THE UNIVERSITY OF GLASGOW
WHERE IS IT? In the heart of Glasgow's West End, with the oldest buildings located on University Avenue.
Founded in 1451, the University of Glasgow is the second oldest university in Scotland behind St. Andrews, and fourth oldest in the English speaking world behind Oxford and Cambridge.
Originally located near Glasgow Cathedral, it remained in its initial location for 400 years, but rapid expansion coupled with the area becoming less affluent led to university moving to its current Gilmorehill campus. The main building, echoing the original, was designed in the Gothic revival style by Sir George Gilbert Scott, who also designed St. Mary’s Cathedral in Edinburgh. Sir George died in 1878 before the main building could be completed. It fell to his son Oldrid finished the work, including the two quadrangles and Bute Hall. The current Gilmorehill campus now includes over 50 buildings and has additional campuses in nearby Garscube and Dumfries.
The university also features not one but two student unions, as a result of the male-only history of the Glasgow Union, which led to the opening of the Queen Margaret Union for women. Today males and females frequent both, although the GU is known as the haunt for its many sports programme enthusiasts, while the QM is more arts orientated, and is today one of Glasgow’s premier live music venues.
Over the last five centuries, the University has nurtured the talents of seven Nobel laureates (including John Boyd Orr, who has a building named after him), one Prime Minister, as well as Scotland’s inaugural First Minister, Donald Dewer, who is immortalised in statue form outside the Glasgow Royal Concert Hall at the top of Buchannan Street. Scotland’s first female graduates earned their degrees here in 1894, and the world’s first ultrasound images of a foetus were published by Glasgow Professor Ian Donald in 1958. Edwin Morgan, Poet Laureate and National Poet for Scotland, studied here, as did writers Alastair MacLean, James Alfred White (better known as James Herriot), and the father of documentary filmmaking, John Grierson.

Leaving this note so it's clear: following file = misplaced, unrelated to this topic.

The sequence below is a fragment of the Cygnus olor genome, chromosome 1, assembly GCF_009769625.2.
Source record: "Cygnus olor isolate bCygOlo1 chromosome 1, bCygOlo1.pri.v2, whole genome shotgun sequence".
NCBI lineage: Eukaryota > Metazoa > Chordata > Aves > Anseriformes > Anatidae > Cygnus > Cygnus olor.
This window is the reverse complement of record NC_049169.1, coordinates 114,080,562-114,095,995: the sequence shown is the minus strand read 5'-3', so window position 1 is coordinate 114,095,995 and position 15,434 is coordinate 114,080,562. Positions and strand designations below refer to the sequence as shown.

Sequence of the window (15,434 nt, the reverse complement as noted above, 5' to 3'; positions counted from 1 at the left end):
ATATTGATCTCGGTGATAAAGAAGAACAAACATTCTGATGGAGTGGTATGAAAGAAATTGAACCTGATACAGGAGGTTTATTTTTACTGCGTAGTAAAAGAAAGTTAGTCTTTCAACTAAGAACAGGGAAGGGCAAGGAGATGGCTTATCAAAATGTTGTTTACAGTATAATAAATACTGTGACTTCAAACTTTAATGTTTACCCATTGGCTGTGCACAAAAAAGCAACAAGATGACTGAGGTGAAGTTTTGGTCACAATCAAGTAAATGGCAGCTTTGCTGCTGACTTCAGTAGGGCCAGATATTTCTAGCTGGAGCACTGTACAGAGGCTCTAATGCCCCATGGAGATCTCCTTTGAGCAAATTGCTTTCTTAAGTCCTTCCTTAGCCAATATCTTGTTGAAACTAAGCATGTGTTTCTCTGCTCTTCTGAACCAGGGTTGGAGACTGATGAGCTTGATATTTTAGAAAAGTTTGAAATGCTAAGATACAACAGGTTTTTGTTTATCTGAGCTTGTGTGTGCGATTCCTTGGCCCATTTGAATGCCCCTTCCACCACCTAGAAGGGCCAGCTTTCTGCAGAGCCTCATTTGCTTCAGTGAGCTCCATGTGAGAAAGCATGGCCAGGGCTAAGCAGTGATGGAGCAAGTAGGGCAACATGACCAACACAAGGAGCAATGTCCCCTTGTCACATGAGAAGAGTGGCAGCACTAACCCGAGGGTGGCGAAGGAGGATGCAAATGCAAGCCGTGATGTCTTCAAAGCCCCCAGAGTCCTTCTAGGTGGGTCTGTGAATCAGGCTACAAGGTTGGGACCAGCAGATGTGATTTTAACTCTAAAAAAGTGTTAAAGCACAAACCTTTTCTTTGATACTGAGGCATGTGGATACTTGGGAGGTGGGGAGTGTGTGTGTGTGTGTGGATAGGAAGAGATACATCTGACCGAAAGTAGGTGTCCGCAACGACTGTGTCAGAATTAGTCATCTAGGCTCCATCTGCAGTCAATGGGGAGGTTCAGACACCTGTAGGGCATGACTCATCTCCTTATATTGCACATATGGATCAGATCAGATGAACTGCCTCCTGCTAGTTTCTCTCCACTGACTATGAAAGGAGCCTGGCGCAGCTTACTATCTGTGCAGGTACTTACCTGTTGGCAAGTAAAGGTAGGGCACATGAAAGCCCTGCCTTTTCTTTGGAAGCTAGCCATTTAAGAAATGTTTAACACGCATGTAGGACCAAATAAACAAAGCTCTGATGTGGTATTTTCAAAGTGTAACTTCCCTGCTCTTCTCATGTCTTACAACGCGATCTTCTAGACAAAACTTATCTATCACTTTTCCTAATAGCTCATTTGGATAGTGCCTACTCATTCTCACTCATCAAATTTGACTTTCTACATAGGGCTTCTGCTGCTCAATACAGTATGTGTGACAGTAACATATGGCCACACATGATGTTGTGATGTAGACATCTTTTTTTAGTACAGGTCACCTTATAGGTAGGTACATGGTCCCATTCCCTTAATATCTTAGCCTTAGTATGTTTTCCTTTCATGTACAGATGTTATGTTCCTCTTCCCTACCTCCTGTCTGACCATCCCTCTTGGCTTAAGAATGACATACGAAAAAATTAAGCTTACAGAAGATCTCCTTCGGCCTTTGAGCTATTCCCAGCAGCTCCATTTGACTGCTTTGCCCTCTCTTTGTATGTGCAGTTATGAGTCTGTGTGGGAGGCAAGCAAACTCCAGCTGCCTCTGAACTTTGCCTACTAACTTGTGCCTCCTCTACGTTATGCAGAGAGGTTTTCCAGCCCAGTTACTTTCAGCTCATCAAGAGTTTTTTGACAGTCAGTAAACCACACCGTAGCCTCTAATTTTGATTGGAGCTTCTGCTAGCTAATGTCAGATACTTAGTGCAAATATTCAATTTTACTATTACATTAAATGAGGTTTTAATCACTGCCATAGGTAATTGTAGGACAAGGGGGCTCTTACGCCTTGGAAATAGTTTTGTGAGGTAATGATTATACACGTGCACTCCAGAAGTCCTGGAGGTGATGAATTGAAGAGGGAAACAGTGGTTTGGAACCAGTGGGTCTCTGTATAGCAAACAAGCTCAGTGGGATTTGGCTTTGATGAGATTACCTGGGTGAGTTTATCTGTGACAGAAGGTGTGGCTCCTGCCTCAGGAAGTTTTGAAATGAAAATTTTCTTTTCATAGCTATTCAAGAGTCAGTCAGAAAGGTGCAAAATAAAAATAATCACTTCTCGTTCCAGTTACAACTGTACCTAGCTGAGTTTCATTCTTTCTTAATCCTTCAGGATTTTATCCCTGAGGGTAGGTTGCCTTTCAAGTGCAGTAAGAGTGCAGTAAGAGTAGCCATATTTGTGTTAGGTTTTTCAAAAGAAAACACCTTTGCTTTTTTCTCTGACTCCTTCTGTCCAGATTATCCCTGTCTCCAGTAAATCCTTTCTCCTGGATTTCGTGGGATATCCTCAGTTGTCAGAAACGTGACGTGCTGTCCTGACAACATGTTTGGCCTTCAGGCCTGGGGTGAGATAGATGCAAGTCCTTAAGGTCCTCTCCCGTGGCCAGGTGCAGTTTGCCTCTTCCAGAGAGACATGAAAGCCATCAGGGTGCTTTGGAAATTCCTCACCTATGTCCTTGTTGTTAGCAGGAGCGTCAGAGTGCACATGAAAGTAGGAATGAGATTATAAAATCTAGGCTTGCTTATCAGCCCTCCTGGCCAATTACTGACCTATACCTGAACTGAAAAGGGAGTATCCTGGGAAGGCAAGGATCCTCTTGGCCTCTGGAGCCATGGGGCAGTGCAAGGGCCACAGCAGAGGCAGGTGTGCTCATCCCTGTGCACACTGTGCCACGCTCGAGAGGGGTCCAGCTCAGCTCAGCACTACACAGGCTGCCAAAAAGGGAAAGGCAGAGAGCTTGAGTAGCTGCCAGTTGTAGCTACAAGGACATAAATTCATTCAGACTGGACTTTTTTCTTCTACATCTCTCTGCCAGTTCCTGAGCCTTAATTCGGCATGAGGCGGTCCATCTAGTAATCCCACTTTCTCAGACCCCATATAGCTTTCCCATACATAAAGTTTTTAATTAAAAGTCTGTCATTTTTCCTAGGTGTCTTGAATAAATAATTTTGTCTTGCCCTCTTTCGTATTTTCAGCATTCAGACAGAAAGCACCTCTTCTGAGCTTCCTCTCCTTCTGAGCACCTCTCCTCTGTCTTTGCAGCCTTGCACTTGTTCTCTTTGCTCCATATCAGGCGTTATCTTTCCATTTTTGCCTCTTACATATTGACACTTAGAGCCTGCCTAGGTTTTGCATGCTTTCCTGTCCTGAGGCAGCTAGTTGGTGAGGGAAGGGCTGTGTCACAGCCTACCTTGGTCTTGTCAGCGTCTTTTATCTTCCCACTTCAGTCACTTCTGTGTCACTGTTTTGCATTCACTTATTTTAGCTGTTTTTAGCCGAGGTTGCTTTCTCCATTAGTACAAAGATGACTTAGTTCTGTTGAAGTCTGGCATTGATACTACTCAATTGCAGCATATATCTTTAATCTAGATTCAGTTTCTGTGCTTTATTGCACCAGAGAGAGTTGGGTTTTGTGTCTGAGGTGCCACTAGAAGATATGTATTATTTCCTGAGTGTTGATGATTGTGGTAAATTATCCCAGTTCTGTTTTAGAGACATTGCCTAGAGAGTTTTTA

In one of the courtyards is a stone tribute to Jerry Hamer, an archaeologist who worked with the university's Archaeological Research Division.
For fans of the film Being John Malkovich, a creative faculty member has stuck a sign on a small cupboard door, now known as Room 256 in the Kelvin Building, indicating it leads to the office (and possibly mind) of one Dr. John Malkovich.